ISSN : 2641-7790
Launched : 2017
Journal of Fractures and Sprains
ISSN : 2578-3831
Launched : 2016
Journal of Autism and Epilepsy
ISSN : 2641-7774
Launched : 2016
Annals of Marine Biology and Research
ISSN : 2573-105X
Launched : 2014
JSM Health Education & Primary Health Care
ISSN : 2578-3777
Launched : 2016
JSM Communication Disorders
ISSN : 2578-3807
Launched : 2016
Annals of Musculoskeletal Disorders
ISSN : 2578-3599
Launched : 2016
Annals of Virology and Research
ISSN : 2573-1122
Launched : 2014
JSM Renal Medicine
ISSN : 2573-1637
Launched : 2016
Journal of Muscle Health
ISSN : 2578-3823
Launched : 2016
JSM Genetics and Genomics
ISSN : 2334-1823
Launched : 2013
JSM Anxiety and Depression
ISSN : 2475-9139
Launched : 2016
Clinical Journal of Heart Diseases
ISSN : 2641-7766
Launched : 2016
Annals of Medicinal Chemistry and Research
ISSN : 2378-9336
Launched : 2014
JSM Pain and Management
ISSN : 2578-3378
Launched : 2016
JSM Women's Health
ISSN : 2578-3696
Launched : 2016
Clinical Research in HIV or AIDS
ISSN : 2374-0094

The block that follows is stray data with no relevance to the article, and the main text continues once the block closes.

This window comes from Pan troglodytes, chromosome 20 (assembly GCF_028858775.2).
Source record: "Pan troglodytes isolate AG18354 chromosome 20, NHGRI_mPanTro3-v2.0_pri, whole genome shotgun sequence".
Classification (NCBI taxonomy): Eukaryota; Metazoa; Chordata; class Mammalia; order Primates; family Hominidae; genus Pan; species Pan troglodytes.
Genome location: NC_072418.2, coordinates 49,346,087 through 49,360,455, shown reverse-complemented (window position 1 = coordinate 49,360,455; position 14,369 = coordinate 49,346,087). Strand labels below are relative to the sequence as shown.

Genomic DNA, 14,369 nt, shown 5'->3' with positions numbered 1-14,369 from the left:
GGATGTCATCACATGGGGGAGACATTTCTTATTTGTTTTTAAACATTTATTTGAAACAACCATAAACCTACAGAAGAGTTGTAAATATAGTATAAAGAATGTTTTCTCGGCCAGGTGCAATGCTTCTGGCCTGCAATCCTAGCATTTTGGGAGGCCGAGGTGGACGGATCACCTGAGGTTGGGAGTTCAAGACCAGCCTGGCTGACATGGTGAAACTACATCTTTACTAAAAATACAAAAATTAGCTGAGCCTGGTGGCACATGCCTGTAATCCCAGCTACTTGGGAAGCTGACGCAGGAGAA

Launched : 2013
Journal of Endocrinology, Diabetes and Obesity
ISSN : 2333-6692
Launched : 2013
Journal of Substance Abuse and Alcoholism
ISSN : 2373-9363
Launched : 2013
JSM Neurosurgery and Spine
ISSN : 2373-9479
Launched : 2013
Journal of Liver and Clinical Research
ISSN : 2379-0830
Launched : 2014
Journal of Drug Design and Research
ISSN : 2379-089X
Launched : 2014
JSM Clinical Oncology and Research
ISSN : 2373-938X
Launched : 2013
JSM Bioinformatics, Genomics and Proteomics
ISSN : 2576-1102
Launched : 2014
JSM Chemistry
ISSN : 2334-1831
Launched : 2013
Journal of Trauma and Care
ISSN : 2573-1246
Launched : 2014
JSM Surgical Oncology and Research
ISSN : 2578-3688
Launched : 2016